15. Parts Catcher and Parts Segregation.  This was a clever idea I picked up from an article over on Production Machining.  Having a parts catcher is a good idea–it prevents parts from banging around too much on each other as they’re parted off on a lathe.  But these guys went one better–they created a segregated parts catcher.  They can use it in two ways.  First, if they’re making more than one kind of part, they segregate by part type.  But the second idea was the really clever one–they segregate the same parts into time segments.  For example, on segment per hour.  This way, if something happens, the scrapped parts will be grouped together.  By the way, if you don’t want to fabricate your own segregated parts catcher, Royal Products has a product called Rota-Rack that can do it for you:


Rota-Rack segregated parts catcher.

16. Which Parts?  Take some time to choose which parts to make on a Lights Out shift–not all are equally suited.  For example, big complex parts are high risk.  The problem that scraps the part can happen late in the game maximizing the cost of scrapping.  Choose families of similar parts that can share the same tools.  For bar-fed lathes, choose parts that can all be made from the same sized bar.

17.  Think about tolerances.  There’s no operator to take a measurement and make mid-flight corrections with wear offsets.  With in-process probing, you may not care, but without it, you’ll have to avoid those parts.  Thermal stability is another issue.  If you machine has features to increase thermal stability, that’s a good thing because running the machine for so much longer will mean great variations in operating temperatures.  Alternately, there are strategies like RAMTIC that can compensate on the fly.

18. Compressed Air: we take it for granted, but our machines are stuck without it.  Make sure all is well with your compressor.  Preventative maintenance is key here too.  Also, are you set up to automatically drain water from the tank?  Do you use an aftercooler to help cut down on moisture in the lines?  How about a pressure switch with an alarm that will make sure someone comes running if there’s no air during the Lights Out run?  Police your air leaks so the compressor won’t have to run so hard too.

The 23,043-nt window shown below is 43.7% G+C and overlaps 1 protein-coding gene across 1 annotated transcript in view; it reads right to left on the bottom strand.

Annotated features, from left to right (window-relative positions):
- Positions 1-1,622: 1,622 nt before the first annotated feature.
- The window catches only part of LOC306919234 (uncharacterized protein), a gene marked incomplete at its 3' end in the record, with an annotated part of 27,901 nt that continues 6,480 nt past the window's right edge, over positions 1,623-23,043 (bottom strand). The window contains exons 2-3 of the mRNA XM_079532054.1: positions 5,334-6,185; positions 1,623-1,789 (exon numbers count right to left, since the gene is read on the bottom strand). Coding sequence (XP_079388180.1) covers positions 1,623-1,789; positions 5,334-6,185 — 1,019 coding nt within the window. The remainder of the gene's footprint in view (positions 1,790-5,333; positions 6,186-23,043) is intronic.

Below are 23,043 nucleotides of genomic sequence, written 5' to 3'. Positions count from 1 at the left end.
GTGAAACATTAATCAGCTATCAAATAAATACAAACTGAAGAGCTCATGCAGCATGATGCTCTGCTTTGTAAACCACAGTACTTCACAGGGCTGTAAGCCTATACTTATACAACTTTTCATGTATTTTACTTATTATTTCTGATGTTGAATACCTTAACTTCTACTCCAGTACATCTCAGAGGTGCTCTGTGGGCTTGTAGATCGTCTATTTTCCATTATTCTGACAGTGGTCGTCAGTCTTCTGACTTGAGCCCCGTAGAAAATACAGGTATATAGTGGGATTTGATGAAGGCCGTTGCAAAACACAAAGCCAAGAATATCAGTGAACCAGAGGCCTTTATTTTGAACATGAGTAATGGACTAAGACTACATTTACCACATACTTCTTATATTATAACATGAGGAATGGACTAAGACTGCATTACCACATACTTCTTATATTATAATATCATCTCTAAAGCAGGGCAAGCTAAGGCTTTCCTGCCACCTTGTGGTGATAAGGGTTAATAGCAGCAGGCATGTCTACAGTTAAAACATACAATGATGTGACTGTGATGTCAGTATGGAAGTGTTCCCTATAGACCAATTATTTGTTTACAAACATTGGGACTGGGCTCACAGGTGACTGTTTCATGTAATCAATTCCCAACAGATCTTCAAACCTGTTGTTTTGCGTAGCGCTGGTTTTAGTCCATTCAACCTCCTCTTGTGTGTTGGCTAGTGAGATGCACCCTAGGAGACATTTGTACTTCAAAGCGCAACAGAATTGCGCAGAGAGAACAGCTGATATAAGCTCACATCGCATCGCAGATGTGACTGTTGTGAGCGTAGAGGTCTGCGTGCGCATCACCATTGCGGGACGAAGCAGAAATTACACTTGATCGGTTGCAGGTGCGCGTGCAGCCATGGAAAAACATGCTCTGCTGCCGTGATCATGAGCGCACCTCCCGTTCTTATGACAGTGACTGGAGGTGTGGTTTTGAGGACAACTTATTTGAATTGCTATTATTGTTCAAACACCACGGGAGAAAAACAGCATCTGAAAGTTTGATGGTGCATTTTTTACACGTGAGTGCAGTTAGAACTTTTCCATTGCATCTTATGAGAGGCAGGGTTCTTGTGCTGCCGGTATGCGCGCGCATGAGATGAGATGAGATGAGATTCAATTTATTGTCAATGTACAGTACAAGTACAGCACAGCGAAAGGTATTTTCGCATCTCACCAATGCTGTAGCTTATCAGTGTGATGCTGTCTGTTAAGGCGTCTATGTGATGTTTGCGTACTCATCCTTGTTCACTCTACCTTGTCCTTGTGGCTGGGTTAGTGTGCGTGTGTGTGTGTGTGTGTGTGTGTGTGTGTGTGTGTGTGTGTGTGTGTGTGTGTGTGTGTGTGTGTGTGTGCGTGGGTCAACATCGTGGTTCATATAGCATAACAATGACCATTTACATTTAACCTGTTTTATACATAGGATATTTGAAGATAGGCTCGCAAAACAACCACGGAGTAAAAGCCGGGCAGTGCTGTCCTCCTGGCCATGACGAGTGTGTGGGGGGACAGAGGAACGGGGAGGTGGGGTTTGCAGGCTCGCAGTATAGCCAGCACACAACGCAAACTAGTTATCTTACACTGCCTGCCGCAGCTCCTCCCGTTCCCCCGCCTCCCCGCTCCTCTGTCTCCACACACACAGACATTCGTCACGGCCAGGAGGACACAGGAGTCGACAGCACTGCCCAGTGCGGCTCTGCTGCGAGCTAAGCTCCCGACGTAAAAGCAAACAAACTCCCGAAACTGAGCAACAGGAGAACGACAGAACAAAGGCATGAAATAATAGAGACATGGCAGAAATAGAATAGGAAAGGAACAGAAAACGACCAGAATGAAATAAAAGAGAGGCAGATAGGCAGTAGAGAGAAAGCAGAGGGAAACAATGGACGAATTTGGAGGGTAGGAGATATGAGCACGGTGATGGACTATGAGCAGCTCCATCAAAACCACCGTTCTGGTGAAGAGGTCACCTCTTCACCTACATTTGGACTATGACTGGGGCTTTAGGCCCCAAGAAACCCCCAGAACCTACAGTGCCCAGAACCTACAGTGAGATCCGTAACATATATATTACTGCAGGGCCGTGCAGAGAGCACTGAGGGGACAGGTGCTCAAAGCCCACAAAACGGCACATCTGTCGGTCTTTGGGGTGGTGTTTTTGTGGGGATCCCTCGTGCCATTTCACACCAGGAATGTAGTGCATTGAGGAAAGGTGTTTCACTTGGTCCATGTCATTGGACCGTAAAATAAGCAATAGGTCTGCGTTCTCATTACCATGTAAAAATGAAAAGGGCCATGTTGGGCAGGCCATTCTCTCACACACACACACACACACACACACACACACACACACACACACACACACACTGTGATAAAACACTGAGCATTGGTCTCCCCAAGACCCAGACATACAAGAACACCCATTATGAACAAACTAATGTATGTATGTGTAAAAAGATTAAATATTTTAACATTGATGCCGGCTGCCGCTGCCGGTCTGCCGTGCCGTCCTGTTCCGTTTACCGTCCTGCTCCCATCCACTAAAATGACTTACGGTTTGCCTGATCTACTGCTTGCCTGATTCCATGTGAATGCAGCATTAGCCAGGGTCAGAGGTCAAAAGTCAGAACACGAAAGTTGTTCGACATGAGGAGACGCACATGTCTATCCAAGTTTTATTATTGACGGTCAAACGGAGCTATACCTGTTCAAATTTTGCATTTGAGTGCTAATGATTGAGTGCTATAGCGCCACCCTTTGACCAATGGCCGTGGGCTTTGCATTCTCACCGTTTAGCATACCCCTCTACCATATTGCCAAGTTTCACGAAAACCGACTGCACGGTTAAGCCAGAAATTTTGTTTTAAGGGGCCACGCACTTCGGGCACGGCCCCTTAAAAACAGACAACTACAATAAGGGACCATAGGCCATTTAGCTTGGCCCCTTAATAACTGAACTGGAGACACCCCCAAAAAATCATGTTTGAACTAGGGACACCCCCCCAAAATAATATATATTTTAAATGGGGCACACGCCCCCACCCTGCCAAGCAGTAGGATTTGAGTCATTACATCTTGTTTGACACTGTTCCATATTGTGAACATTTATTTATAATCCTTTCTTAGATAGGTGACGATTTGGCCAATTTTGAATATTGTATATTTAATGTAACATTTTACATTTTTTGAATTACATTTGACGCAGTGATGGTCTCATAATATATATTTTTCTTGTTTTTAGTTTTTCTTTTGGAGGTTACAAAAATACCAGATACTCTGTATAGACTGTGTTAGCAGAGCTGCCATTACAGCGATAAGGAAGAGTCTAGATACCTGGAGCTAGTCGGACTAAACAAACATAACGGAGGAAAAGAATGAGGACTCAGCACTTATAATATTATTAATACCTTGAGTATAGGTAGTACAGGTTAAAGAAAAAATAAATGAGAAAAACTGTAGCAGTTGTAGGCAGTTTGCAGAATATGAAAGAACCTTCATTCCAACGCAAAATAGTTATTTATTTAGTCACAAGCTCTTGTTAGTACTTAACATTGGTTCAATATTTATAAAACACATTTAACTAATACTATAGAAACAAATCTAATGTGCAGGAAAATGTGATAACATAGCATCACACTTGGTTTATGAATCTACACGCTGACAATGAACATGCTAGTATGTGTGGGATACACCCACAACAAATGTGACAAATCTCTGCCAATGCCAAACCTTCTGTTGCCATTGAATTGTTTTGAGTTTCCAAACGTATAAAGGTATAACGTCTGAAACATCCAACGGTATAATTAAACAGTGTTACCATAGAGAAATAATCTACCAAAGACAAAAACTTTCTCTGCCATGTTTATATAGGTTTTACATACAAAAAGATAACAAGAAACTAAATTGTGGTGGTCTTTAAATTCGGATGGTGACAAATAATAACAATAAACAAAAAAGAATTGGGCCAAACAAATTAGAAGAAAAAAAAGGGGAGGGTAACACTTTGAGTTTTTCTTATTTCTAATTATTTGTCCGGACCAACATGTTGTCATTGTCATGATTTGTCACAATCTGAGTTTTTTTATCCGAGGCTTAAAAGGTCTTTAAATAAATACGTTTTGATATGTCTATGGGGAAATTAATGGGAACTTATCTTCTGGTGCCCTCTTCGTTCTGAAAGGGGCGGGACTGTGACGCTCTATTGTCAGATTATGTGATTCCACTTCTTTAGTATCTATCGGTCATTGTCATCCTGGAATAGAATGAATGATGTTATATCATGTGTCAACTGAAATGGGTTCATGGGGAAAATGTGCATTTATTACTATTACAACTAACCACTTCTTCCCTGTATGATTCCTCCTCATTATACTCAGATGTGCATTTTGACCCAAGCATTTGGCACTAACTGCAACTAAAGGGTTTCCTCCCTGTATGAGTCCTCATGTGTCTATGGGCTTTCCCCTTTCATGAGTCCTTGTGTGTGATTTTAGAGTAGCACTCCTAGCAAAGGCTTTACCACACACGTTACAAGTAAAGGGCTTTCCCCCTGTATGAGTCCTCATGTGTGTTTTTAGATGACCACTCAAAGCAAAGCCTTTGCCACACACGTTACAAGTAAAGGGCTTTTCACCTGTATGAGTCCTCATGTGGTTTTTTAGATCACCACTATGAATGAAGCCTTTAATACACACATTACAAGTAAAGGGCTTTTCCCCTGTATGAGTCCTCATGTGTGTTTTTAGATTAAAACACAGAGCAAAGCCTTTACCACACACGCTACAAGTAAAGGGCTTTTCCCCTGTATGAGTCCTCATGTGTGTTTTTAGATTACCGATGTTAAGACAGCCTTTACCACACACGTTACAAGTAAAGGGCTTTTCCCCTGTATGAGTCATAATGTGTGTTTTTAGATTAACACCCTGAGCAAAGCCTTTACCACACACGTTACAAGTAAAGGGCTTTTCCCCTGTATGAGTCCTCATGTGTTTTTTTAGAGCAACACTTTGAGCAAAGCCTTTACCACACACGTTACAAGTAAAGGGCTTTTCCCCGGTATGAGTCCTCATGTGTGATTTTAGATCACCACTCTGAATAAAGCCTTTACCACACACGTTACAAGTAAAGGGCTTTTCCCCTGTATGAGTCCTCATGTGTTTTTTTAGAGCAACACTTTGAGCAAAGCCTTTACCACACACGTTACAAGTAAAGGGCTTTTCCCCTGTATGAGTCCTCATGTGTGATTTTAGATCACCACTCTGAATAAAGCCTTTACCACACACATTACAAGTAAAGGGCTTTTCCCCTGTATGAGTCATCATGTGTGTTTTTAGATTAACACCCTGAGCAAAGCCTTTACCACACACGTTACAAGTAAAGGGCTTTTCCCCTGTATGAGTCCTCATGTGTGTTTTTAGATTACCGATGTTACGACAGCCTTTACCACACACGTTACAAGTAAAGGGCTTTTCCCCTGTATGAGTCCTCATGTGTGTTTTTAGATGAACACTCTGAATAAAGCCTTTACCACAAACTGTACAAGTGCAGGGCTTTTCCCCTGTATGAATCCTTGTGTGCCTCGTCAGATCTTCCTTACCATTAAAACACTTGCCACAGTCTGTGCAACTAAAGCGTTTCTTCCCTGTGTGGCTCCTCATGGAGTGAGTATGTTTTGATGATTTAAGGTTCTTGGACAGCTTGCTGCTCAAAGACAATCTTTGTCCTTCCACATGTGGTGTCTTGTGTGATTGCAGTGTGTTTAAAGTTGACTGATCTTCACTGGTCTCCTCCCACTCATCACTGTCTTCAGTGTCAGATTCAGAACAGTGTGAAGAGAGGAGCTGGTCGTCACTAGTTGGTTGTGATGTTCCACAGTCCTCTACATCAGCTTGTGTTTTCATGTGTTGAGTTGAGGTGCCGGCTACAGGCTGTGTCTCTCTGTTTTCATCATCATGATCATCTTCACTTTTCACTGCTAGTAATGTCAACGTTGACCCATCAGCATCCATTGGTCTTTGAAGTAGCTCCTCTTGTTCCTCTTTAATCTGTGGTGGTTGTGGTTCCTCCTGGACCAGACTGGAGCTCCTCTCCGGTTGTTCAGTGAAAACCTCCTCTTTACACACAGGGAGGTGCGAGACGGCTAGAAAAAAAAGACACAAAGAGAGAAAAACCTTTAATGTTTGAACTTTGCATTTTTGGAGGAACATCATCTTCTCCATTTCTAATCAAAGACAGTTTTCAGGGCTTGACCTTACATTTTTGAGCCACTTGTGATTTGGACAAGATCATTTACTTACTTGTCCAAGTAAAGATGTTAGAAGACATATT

19.  Fancy GCode tricks for Lights Out.  I could probably write another list of 21 that was just about gcode tricks appropriate to Lights Out machining.  Peruse our list of 37 things you can do with custom gcode that you can’t with CAM and you’ll find many ideas.  Custom gcode is handy for all kinds of things.  With the right DNC setup, for example, you can have your machines confirm every time they change a tool to a log file.  That’ll help you narrow problems down if there is one.  You can write macros that will send messages that may tell exactly what the problem was–tool wear alarm was tripped, for example.  You’re going to need to master g-code to play all these tricks, so why not check out our Free G-Code Tutorial today?

20.  Lights Out tapping?  Ooooh sounds scary, no?  Tapping often works better with a good tapping fluid, like Moly-D. You can program your g-code so it dips the tap into a reservoir mounted on the table before tapping each hole.  That’ll give you a lot better safety margin over fluid alone.  Want even more margin?  Use thread milling instead of tapping.  If you break the thread mill, it won’t be jammed solidly in the hole.

21. Get smart with probes for inspection.  With Lights Out, you may want to do a little more inspection than when the machine is attended.  Probes are one way to manage this.  Consider probing the last feature each tool on the job machines on each part.  You’ll know in a hurry exactly where things when wrong if your probe decides to stop the job.  In many cases, knowing where to start looking for a problem is a huge part of the job of fixing Lights Out problems.

There you have 21 ideas to improve your odds of Lights Out manufacturing.  There are many more available, but if you follow as many of these as you can you’ll be way ahead of the game.  Just remember, take it step by step, walk before you run, and be relentless about continuous improvement, fixing root causes, and preventative measures.  Those are the keys to a successful Lights Out program.


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21 Ways to Maximize Your Odds At Lights Out Machining
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  • Excellent article about creating high reliability in critical operations. Contrary to popular belief, this is how aircraft stay in the air. Aerodynamics only plays a small part in keeping a plane in the air.

    Some articles on G-code for things such as stock feeders and other auxiliary machining operations would be interesting.

  • […] and Five Axis, along with Lights Out Machining are coming on strong for Top […]